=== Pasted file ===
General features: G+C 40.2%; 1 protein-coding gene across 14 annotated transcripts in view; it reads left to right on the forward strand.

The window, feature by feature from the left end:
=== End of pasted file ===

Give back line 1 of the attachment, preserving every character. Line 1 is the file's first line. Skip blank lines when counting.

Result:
General features: G+C 40.2%; 1 protein-coding gene across 14 annotated transcripts in view; it reads left to right on the forward strand.